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Friday, 26 October 2012

ADD MATH FORM 4 :CHAPTER 2









quadratic_equation





Determining Whether a Given Value is a Root of a Quadratic Equation
The roots of a quadratic equation
are the solution for the equation. This means that if the roots are substituted back into the equation, they will satisfy the equation, i.e., the left hand side of the equation (LHS) is equal to the right hand side (RHS) of the equation.
There are two methods to determine whether a given value is a root of a quadratic equation. The methods are:
a) The substitution method
b) The inspection method
The substitution method involves substituting back the given roots into the quadratic equation. If LHS = RHS, the given roots are the root of the quadratic equation.
The inspection method involves factorising the quadratic equation as a product of two linear equations (x + a)(x + b) = 0. By inspection, we can judge whether the given roots make the linear equation zero, thus satisfying the quadratic equation.
Note that since the highest power
of the variable in a quadratic equation is 2, at most there are two roots is a quadratic equation.


topik2 



  • Determining the Roots of a Quadratic Equation
    Determining the roots of a quadratic equation is to find the solution of the quadratic equation.
    The followings are the three ways to determine the roots of a quadratic equation:
    a) Factorisation
    b) Completing the square
    c) Using the quadratic formula

    Factorisation
    The factorisation method involves factorising the quadratic equation as a product of two linear expression to become (ax + b)(cx + d) = 0 . In this case, we have two possibilities as follows:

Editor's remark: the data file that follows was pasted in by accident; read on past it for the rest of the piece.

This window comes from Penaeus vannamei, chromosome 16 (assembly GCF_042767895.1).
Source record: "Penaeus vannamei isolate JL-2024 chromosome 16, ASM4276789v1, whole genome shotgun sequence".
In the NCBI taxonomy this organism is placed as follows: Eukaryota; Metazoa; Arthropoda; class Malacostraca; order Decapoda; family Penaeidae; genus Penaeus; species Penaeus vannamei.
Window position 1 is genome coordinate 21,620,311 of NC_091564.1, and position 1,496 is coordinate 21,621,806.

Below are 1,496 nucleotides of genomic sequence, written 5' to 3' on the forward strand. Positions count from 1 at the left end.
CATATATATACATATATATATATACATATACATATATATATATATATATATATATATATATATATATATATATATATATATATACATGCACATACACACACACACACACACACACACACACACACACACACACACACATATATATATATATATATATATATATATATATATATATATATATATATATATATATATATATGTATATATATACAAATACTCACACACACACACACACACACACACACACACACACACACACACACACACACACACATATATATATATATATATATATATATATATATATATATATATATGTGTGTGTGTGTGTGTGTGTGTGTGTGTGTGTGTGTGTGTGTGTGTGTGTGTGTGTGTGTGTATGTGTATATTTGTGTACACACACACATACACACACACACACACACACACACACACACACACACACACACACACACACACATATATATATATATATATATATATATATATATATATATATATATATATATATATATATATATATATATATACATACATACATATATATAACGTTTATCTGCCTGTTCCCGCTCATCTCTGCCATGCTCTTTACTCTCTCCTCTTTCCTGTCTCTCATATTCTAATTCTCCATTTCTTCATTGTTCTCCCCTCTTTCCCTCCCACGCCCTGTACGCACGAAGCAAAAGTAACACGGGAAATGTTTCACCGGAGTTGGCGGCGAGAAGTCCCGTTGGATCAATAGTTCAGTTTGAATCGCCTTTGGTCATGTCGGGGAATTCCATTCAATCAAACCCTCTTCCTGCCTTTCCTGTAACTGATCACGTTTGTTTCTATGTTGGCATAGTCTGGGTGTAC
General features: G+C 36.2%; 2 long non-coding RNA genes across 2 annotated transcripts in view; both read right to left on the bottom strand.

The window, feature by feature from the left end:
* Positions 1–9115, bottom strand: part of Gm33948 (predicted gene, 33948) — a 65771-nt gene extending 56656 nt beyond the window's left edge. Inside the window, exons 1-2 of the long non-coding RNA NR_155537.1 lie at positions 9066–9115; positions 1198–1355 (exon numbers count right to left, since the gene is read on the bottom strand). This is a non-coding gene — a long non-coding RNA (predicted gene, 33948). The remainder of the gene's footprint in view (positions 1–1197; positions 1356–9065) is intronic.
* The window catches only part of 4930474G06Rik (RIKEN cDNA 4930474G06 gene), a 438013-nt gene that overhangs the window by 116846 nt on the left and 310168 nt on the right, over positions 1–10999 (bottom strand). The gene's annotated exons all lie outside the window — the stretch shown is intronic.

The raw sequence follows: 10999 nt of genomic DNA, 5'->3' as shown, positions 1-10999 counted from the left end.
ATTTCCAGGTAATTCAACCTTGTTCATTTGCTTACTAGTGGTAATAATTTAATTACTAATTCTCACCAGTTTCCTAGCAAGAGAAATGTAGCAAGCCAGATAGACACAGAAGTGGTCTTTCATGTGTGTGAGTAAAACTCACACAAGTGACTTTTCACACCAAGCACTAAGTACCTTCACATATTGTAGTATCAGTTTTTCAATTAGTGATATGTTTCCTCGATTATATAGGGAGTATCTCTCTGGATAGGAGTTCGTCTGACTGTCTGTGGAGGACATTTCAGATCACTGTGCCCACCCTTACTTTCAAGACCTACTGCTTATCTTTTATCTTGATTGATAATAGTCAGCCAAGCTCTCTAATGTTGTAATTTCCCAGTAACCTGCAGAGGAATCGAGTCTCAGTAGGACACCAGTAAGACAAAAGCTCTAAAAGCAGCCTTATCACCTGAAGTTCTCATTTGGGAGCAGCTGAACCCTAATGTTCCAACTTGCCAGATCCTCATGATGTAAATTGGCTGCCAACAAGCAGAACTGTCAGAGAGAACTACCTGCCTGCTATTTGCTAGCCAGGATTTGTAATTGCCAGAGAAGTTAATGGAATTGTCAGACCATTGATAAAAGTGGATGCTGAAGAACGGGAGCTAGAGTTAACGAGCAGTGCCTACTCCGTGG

formula
    This is because by inspection, we can see that if we put this value back into the quadratic equation, we get 0=0 or LHS = RHS which satisfies the equation. In other words, we get,
    fomula
    root
  • Example Q&A
  • Example: Factorisation Resource

  • Completing the square
    When factorisation does not work in finding the solution, we can use the "completing the square" method. It involves expressing the quadratic equation in the form of (ax+b)2 = c . The roots can thus be obtained by taking the square roots on both sides.



    Using the quadratic formula
    If the factorisation and "completing the square" methods cannot give the roots of a quadratic equation, we need to use the quadratic formula. The quadratic formula is the formula for finding the roots of all quadratic equations. It is given as,
    formula
    where a, b and c are the constants
    of the quadratic equation.


    topik 2. 


    Identifying the Types of Roots of Quadratic Equations
    We already know that the roots of a quadratic equation ax2 + bx + c = 0, where a ≠ 0, can be obtained using the quadratic formula,
    formula
    The term b2- 4ac in the formula is called the discriminant. This discriminant determines the types of roots of quadratic equations as follows:
    a) In b2 -4ac >0 , there are two distinct roots.
    b) In b2 -4ac =0 , there are two equal roots.
    c) In b2 -4ac <0 , there are no roots. 
     
     

    Solving Problems Involving the Use of the Discriminant
    From the discriminant b2 - 4ac , we can get the type of roots of a quadratic equation. From the type of the roots, we can find:
    a) the value of the unknowns in a quadratic equation.
    b) the range of values of the unknowns in a quadratic equation.
    b) the relation between the unknowns in a quadratic equation.















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